Schools speak out on new Ofsted ratings

Pupils at Wrenn School in Wellingborough
Pupils at Wrenn School in Wellingborough

It has been more than 10 years since I left the teaching profession but I still remember the cold shudder that the word Ofsted used to provoke in myself and my colleagues in education.

In my two years of teaching at a Wellingborough school I never experienced the delights of a government inspection – other than the obligatory ones for NQTs (Newly Qualified Teachers) – but the stories told by fellow teachers still lingered around the corridors and in the fabric of the place’s history.

And this term, arguably, inspections for schools have become tougher.

As Ofsted announced on its website: “All schools inspected by Ofsted must, at a minimum, be judged as ‘good’ to be good enough for our children... Ofsted is raising the bar for school inspections.”

From September, key changes were brought in so that in order to be judged ‘outstanding’, schools must have ‘outstanding’ teaching. As well as this, a new rating of ‘requires improvement’ has been brought in to replace the former ‘satisfactory’ grade. As Ofsted puts it: “Satisfactory should never have been more than a staging post on a school’s journey towards providing a good or outstanding education for all children.”

The notice given for Ofsted visits is also now a simple telephone call to the school the afternoon before an inspection so that “inspectors will see schools as they really are while giving headteachers and governors the opportunity to be present at the inspection.”

But what do Northamptonshire schools think about Ofsted? We spoke to two local headteachers to find out.

William Thallon is headteacher at Wrenn School, Wellingborough, which has recently been inspected under the new framework.

At the top of the school’s most recent report, readers are told that in its previous inspection the school was rated ‘satisfactory’ (grade 3) but in the latest inspection it ‘requires improvement’ (also grade 3).

Proud of the fact the percentage of children at the school gaining five or more A* to C grades at GCSE (including English and maths) has shot up to 59 per cent from 40 per cent at the time of the last inspection in 2009, Mr Thallon is concerned about the impression this new Ofsted rating will give of a school which has, in fact, improved.

He said: “We were one of the first schools to be inspected under the new framework and our results have gone up a lot since the last inspection. We thought that with 59 per cent we could do better than a grade three, but the framework has got tougher. I’m in favour of raising standards but we caught the wrong end of it as one of the first schools to be inspected under the new regime.

“Now there is no ‘satisfactory,’ it is ‘requires improvement’ and for anyone who doesn’t understand education that sounds awful, it sounds like ‘special measures’ which is two grades below that.

“Even though we are doing a lot better than three years ago, it sounds worse.”

He continued: “We have got over it and the Ofsted inspection made some useful points for us to improve which we intend to act upon. Even if Ofsted hadn’t come in we would have wanted to improve some more.”

Ofsted’s new short-notice inspections make things more difficult for the inspectors themselves, according to Mr Thallon.

He said: “They should be able to turn up and see a school just as it is but in fact it causes them more problems than it does for us as they had to have a copy of the school timetable for that day and found it difficult to co-ordinate activities. I did not think the inspection was as thorough as it was in the past as they did not have the same period of time. Before, they had two days to study our paperwork but this time they did not have as much time to look at it in detail.”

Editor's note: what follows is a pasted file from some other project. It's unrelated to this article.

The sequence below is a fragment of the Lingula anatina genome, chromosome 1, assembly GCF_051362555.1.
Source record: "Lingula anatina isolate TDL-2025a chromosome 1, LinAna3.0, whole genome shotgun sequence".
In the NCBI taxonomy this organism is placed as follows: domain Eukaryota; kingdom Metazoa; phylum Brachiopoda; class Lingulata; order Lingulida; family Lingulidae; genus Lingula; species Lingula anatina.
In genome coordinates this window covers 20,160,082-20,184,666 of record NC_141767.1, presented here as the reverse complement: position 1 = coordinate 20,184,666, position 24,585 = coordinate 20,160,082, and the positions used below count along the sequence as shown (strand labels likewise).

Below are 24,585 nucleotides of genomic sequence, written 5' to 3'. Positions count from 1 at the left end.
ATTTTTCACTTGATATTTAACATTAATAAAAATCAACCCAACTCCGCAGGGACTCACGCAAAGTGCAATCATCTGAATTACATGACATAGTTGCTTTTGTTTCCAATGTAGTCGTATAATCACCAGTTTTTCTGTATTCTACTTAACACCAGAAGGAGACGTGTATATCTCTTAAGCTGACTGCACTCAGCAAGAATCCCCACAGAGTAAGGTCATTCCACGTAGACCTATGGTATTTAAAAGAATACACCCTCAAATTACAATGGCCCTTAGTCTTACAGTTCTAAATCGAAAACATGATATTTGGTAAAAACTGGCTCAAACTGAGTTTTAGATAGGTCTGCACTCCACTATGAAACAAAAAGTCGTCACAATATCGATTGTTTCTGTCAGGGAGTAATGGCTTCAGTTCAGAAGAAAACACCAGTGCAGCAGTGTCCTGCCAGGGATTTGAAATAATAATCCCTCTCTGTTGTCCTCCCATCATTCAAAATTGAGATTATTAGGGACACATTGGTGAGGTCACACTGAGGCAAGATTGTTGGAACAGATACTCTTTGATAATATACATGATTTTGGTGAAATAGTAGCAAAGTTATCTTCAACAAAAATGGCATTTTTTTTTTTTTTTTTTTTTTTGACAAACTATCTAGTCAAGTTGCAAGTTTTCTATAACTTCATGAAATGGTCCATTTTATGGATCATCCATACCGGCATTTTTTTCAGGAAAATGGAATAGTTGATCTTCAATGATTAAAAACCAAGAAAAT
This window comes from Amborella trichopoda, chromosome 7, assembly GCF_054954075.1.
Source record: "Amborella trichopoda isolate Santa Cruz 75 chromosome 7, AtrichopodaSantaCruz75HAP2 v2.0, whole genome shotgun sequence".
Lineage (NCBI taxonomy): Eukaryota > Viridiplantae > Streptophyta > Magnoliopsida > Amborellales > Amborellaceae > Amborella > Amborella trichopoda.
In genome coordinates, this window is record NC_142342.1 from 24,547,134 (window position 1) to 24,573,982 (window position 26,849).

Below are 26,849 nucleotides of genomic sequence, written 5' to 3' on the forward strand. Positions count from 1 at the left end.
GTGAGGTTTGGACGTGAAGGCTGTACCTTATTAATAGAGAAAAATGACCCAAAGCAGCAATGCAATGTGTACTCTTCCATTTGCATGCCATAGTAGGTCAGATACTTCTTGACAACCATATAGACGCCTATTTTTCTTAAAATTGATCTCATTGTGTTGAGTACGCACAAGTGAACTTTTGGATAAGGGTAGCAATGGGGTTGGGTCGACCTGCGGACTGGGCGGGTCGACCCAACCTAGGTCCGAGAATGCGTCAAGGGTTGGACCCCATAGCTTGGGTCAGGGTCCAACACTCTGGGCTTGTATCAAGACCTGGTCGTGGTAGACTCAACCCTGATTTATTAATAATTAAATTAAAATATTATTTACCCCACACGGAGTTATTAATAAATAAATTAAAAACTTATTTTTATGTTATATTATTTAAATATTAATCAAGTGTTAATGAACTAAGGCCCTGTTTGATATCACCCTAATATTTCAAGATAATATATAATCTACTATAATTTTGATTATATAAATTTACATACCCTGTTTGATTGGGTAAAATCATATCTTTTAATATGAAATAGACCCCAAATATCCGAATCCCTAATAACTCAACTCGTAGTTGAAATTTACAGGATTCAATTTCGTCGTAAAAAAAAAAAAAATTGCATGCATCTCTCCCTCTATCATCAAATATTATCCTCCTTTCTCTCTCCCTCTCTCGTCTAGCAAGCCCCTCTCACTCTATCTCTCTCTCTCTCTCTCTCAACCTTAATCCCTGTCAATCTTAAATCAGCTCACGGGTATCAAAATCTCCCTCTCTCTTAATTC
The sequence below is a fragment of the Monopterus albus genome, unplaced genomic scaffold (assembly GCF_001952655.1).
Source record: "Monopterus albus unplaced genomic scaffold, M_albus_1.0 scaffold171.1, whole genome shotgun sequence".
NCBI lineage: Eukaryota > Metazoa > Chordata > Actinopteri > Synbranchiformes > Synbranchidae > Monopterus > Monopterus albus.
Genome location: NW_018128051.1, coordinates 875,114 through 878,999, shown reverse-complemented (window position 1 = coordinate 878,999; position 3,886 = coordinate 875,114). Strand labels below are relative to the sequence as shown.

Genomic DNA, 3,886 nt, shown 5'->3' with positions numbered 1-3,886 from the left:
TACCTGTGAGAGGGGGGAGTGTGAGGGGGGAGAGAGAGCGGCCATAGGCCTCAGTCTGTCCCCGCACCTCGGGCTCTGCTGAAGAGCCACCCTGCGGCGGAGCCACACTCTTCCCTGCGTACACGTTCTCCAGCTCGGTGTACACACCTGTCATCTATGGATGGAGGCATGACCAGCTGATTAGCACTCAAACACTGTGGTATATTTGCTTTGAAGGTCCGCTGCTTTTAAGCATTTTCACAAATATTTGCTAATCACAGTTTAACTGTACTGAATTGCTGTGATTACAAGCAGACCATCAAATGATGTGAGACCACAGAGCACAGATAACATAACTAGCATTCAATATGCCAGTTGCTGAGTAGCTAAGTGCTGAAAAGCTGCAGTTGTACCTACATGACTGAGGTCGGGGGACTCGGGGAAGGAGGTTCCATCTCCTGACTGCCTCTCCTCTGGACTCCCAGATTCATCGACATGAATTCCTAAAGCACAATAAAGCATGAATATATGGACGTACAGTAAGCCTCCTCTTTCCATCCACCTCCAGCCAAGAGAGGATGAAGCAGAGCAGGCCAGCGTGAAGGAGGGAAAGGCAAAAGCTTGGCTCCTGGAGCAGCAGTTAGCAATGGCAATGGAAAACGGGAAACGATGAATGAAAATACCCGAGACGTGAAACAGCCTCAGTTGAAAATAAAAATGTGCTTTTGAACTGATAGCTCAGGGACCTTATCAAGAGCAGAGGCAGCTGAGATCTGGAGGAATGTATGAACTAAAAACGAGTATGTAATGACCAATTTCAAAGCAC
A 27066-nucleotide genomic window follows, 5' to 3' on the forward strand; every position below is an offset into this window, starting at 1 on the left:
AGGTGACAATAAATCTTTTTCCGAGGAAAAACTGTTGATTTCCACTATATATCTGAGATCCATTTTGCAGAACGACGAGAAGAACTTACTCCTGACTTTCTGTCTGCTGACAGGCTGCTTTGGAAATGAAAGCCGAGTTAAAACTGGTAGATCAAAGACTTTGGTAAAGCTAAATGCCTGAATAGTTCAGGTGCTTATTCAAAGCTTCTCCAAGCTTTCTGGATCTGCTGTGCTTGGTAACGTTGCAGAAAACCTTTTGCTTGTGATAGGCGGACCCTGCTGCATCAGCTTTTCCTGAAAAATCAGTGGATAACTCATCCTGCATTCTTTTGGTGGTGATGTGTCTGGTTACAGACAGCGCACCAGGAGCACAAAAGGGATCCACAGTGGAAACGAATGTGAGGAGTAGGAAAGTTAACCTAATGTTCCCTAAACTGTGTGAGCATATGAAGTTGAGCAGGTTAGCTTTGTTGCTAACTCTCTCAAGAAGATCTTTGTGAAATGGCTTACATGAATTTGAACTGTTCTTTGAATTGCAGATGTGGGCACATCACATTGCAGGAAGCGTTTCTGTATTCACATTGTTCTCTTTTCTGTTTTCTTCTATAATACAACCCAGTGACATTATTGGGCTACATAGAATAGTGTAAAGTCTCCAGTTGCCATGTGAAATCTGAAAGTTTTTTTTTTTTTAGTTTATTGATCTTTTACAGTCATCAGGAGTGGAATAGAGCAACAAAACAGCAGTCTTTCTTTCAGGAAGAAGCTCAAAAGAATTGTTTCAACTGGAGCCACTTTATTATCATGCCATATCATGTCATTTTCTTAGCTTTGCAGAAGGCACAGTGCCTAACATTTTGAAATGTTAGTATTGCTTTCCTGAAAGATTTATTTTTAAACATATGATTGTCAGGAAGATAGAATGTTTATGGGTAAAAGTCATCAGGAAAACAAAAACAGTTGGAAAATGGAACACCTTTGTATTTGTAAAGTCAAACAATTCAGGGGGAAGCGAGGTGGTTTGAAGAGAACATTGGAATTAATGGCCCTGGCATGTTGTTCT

Chris Whelan, headteacher at Croyland Nursery School in Wellingborough, said she felt having to adhere to three forms of inspection – a schools inspection, one for ‘early years’ (as the school has additional fee-paying provision for young children) and an inspection for their children’s centre – meant that they are somewhat “over-inspected.”

She said: “I would say it is a discussion we have had with every Ofsted that we are very much over-inspected. We seem to have an inspection almost every year and that gives me some concern about the use of public funding really, that is something we have spoken to Ofsted inspectors about.”

She continued: “There does seem to be a tendency to focus on data which actually is sometimes detrimental to the whole of children and young people’s development.

“I don’t think any head will dismiss the use of data, no head wants children and young people not to achieve well, but we also want them to be rounded people who function in society. Along with parents, we are creating the citizens of the future.”

According to Ofsted, the revised inspection arrangements followed a comprehensive consultation which received more than 5,000 responses from teachers, headteachers, parents, carers and governors.

Launching the new inspection framework, chief Ofsted inspector Sir Michael Wilshaw said: “I make no apology for introducing an inspection framework that raises expectations and focuses on the importance of teaching. The new short-notice inspections allow inspectors to see schools as they really are. Schools judged ‘requires improvement’ will receive strong support from Ofsted to help them get to ‘good’.

“We know inspections are crucial in driving better performance. Showing the need for improvement is often the spur that brings about change. I want Ofsted to be giving the right support to the schools that need it. Her Majesty’s inspectors will spend more time doing inspection and improvement work locally and they will be supported by eight new regional directors, each responsible for learning and improvement in their respective areas.’